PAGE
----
Embroidery · Feet · Singer

Hopping with a back-clamping Singer 66K

My Singer 66K has back-clamping foot fitting and I don’t want to convert it to low shank. 🧐 Whaaaat? Why? Ah, that is a topic for another post. 🤬 Yeah, I heard you. 🤭

This 1906 Singer 66K was made within the first half a year of production of this model in Scotland, and it is different from most 66K machines out there. It seems there was a short run of may be a couple of years, if that, of this slightly different variant. This machine has wider feed dogs than later models, and a slightly displaced needle, so that if you convert it to low shank, the foot doesn’t align with the needle. Slightly but sufficiently to persuade me not to convert. And there are other reasons. There – mystery solved – you can stop swearing now. 😉

I’ve collected a lot of back-clamping feet to go with this machine, and I promise to write a post about them as some are quite unique and amazingly weird. But what I haven’t found, is a hopping foot. You know, the one that raises the foot when the needle is up so that you could move the material in free-hand embroidery.

And yet, this special Singer 66K, with its tighter-than-usual hook adjustment, is the perfect machine for free-hand embroidery and quilting. Hmmm… If only there was something that would lift the foot when the needle is up… 🤔

Stoppax! The Stoppax darning attachment does exactly that!

Except that of course it is designed for low shank machines, not back-clamping ones. 😖

But, with a bit of twiddling and a slight bend to the end, it fits the back-clamper too!

I’m using Singer quilting foot here because it offers an open view of the work. I’ve adjusted Stoppax so that it lifts the foot quite high to allow for thicker work underneath to move freely without covering the feed dogs. The whole point of Stoppax is that you should let the dogs move normally, so that with a flick of the top loop, you could disengage the hopping and return to normal sewing.

Genius! 🤩

12 thoughts on “Hopping with a back-clamping Singer 66K

  1. Very interesting details! I have a back clamping machine, made in Scotland, that looks identical to yours but the SN lines up with a 1917 production date, so my feed dogs may be the normal width. I’m fascinated about the Stoppax.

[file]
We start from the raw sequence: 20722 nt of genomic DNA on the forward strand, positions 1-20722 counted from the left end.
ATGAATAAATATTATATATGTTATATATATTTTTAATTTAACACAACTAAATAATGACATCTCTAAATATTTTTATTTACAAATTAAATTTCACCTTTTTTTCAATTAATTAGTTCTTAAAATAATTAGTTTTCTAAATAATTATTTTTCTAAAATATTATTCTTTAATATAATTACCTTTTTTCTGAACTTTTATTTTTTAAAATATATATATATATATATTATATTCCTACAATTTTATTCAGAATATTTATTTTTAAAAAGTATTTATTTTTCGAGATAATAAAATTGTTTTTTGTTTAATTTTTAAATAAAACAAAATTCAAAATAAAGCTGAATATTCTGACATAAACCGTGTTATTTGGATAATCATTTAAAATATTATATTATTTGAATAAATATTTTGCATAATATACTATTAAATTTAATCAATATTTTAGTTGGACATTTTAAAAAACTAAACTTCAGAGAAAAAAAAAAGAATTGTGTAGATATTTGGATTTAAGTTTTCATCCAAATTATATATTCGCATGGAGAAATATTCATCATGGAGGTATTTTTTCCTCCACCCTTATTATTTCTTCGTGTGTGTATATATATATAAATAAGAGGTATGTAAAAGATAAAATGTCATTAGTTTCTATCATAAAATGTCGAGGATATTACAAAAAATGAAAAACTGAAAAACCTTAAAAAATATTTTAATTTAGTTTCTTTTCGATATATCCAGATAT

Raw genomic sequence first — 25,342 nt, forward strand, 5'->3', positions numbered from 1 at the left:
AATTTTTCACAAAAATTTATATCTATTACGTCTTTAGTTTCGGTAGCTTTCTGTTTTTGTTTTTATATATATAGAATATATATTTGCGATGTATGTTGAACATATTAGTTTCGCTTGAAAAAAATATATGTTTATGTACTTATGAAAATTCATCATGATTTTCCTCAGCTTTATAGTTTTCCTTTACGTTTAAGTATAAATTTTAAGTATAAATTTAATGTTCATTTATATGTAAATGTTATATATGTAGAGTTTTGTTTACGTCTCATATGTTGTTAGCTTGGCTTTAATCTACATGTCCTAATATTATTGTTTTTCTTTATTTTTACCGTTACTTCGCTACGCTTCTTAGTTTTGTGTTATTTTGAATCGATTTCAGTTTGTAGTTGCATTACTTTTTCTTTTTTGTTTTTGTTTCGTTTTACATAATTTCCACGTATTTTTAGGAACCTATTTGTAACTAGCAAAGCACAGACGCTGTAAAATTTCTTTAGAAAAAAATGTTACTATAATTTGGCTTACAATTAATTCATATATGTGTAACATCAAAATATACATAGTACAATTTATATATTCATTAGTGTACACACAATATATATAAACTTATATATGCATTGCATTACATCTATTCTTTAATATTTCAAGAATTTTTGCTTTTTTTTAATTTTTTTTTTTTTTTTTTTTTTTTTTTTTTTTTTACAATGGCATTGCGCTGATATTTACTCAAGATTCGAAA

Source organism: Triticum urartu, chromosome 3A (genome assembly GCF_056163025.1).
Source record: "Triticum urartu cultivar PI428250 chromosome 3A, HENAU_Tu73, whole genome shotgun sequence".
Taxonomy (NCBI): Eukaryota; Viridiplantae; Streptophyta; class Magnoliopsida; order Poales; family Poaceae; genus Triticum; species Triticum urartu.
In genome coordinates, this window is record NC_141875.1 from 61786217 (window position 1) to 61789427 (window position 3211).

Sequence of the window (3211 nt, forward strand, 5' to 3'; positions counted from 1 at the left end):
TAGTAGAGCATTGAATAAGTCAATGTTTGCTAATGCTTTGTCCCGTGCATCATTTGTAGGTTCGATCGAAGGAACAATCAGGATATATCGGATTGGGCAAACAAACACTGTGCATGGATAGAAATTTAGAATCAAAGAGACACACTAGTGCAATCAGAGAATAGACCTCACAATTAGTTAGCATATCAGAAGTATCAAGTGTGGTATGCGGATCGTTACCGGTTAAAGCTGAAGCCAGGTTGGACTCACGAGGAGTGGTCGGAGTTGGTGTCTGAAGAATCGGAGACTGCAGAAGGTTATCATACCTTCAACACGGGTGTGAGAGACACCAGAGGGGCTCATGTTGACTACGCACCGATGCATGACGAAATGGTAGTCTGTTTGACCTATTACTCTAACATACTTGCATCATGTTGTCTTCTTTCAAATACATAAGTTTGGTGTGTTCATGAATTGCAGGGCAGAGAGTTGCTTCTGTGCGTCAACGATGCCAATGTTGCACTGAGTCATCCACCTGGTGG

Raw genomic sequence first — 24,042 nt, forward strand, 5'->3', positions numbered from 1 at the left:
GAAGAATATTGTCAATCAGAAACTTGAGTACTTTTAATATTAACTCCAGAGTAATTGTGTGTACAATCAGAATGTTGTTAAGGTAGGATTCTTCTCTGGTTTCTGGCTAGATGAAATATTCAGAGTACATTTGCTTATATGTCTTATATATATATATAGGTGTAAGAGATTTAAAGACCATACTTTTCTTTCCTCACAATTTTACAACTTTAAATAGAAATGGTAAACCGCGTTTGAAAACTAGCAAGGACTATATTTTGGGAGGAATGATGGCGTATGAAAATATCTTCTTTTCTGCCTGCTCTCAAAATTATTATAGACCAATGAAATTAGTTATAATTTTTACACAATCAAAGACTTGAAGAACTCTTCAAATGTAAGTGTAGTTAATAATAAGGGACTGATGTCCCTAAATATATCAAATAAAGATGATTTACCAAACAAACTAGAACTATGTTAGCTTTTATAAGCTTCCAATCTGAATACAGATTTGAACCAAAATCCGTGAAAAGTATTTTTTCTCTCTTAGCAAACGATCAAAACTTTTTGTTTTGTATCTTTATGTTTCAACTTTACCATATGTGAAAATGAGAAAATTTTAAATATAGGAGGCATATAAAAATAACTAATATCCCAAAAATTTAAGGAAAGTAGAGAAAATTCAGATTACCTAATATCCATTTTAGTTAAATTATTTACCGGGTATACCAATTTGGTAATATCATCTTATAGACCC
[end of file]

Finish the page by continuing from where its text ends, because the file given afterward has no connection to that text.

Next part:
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    1. That Stoppax is so much fun! I’ve used it with other machines before, but recently got a second one as a part of a job lot of bits. So I could dedicate one to the back-clamper. Stoppax can be expensive on its own, but comes up regularly on eBay, at least here. They actually produced several attachments, but this darning one is the most famous.

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  2. Great information as always. I’ve been wondering whether I could use a Stoppax darner on my back clamp 66 and now I know! Just need to find one at a reasonable price now…
    I did get lucky last year and found the single thread embroidery attachment for a back clamper. No box or spool holder but it works.

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    1. So glad the post was useful! I found that the mount of the back-clamper is just a little higher than low shank, so if the foot can be adapted, then there is a way to make it work. The Stoppax darner allows for some variation in height – you can screw the arm into the holder. It was still a little too high though, but with a slight bending of the arm I got the right hight. 🙂

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  3. Well that’s another for the list! Very useful again Elena. Especially as it’s for a 66!
    By the way, you’ll be pleased to know that I didn’t have to resort to the hammer for my 66! Husband decided to try, no spanners or pliers wide enough (I already tried, but you know what men are like – best to leave them to it) so he resorted to our silicone bottle/jar opener in the kitchen and it came undone easily. It looks like one little bit of hardened grease caused the problem – but with the multiple oil baths plus the silicone, it gave up! I know what I’m playing with later on!

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    1. Oh that’s a great idea to use a jar opener! I’ll have to remember that (as well as get one 😉 – also good for jars!). Yes, gunk can be very sticky but gives up eventually. 😊

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